When considering commodity currencies, we tend to focus on exports as they typically have the largest impact on currency fluctuations.
However, we are in unusual circumstances.
For now, currency moves driven by monetary policy are more likely to be determined by changes in consumer demand. Consumer demand is the precursor to inflation and a necessary function of economic reopening.
Retail sales trends are one of the best measures and are closely followed by central banks.
The Australia Situation
COVID cases in the State of Victoria continue to rise, concentrating well over 90% of the infections in the country. Community spread has taken hold in Melbourne, despite a virtual shutdown of the city
This prompted PM Morrison to delay reopening parliament by several weeks. Progress on reopening the rest of the country is on hold, despite the lack of cases.
In any case, consumer demand remains healthy when averaged out, but the concentration in certain sectors shows a worrying trend.
DIY and grocery sales are leading the increases, suggesting that many Australians are expecting to be spending more time at home.
What We Are Looking For
After rushing up an unprecedented 16.9% last month, expectations are for June retail sales to increase a further 7.1%. Total retail spending among Australians is now higher than it was ahead of COVID.
Earlier today, Governor Lowe changed his stance on future rates, suggesting the possibility of cutting rates to 0.1% at a future meeting.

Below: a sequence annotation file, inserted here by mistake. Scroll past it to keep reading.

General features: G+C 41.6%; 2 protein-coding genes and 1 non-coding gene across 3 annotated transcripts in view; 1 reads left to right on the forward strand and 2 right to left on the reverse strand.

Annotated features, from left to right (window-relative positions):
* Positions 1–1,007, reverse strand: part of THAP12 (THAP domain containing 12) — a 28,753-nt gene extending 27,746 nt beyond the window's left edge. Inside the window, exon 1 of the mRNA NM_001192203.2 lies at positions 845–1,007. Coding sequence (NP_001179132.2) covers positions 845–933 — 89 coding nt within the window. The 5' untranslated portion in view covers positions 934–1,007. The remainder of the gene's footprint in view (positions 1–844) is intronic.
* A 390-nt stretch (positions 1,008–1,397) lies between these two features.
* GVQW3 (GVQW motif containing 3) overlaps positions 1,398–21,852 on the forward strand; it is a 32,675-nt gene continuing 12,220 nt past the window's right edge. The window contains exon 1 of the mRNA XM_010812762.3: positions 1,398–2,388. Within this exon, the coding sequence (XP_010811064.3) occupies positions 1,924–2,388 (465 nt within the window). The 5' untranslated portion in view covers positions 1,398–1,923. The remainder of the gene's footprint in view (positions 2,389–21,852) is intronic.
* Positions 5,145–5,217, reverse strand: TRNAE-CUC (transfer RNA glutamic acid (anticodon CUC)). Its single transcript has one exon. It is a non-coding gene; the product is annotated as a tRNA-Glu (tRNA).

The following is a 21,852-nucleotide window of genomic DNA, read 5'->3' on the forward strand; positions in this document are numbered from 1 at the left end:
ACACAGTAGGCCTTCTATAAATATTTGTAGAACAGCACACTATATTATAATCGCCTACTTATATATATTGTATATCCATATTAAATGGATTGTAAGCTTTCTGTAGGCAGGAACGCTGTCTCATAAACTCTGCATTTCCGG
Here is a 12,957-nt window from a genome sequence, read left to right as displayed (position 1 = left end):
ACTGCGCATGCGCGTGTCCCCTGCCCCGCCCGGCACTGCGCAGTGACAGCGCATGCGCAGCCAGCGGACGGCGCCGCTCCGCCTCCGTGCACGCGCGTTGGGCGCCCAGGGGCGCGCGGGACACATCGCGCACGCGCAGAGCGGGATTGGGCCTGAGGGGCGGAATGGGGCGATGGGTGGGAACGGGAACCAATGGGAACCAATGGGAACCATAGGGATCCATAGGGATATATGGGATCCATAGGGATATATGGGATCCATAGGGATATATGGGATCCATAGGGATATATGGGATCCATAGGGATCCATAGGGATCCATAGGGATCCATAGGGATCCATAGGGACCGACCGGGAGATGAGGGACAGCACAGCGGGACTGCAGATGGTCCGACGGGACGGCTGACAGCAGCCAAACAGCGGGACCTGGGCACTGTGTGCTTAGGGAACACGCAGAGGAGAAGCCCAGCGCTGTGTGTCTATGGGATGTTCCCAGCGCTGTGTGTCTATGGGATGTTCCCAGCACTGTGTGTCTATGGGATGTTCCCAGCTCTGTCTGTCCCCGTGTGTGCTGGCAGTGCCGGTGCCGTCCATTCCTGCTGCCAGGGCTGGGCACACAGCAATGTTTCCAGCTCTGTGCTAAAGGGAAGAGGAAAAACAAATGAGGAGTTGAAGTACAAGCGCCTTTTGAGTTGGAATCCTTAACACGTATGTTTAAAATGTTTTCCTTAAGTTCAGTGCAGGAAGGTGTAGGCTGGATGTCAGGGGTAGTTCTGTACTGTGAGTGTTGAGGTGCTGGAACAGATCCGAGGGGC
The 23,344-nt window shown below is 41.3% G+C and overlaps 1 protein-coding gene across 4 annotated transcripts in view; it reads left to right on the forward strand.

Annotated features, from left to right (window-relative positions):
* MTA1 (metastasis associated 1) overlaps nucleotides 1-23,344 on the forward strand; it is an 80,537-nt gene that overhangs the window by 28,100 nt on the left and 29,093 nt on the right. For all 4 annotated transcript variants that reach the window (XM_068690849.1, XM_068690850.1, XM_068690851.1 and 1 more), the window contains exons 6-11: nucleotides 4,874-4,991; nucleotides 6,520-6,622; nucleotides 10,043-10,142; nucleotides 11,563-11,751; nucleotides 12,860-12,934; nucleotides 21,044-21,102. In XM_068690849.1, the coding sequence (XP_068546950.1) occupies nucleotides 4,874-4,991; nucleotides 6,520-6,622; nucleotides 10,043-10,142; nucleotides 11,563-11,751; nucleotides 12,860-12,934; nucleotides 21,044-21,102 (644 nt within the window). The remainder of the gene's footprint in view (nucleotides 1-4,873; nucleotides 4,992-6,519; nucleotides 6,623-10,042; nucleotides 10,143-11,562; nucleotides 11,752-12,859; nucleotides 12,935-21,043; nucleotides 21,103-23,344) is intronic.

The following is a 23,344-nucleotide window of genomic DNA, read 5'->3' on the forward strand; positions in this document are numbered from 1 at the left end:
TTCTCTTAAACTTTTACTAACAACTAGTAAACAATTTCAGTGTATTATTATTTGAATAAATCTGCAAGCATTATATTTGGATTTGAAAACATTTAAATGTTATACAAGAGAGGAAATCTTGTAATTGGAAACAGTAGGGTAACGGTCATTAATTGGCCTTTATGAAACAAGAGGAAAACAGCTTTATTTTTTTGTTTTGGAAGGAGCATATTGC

Until now the RBA had set 0.25% as its lower bound. But Lowe did stress that he remains of the opinion that lower rates would be of little benefit.
South Africa’s First Wave
South Africa has gone more than 14 days since a new record in COVID cases. This is raising the hope that maybe they’ve finally hit the peak.
However, it’ll be several weeks until that can be confirmed, and even longer before mitigation measures can be lifted.
The extensive grey market in South Africa makes consumer retail surveys somewhat unreliable. This is particularly true now with the COVID restrictions on formal shopping venues.
South African retail was already in difficulty before COVID, complicating the ability of retailers to handle the current crisis.
What We Are Looking For
Expectations are for June retail sales to fall by -0.5%, compared to 2.3% growth in the prior month.
May’s retail sales were likely distorted by an increase in buying as South Africa eased some of the initial restrictions on movement, only to reimpose them as cases continued to rise.
Projections indicate that annualized retail sales growth will come in at 1.6% compared to 2.7% in the prior month, breaking a three-month acceleration streak.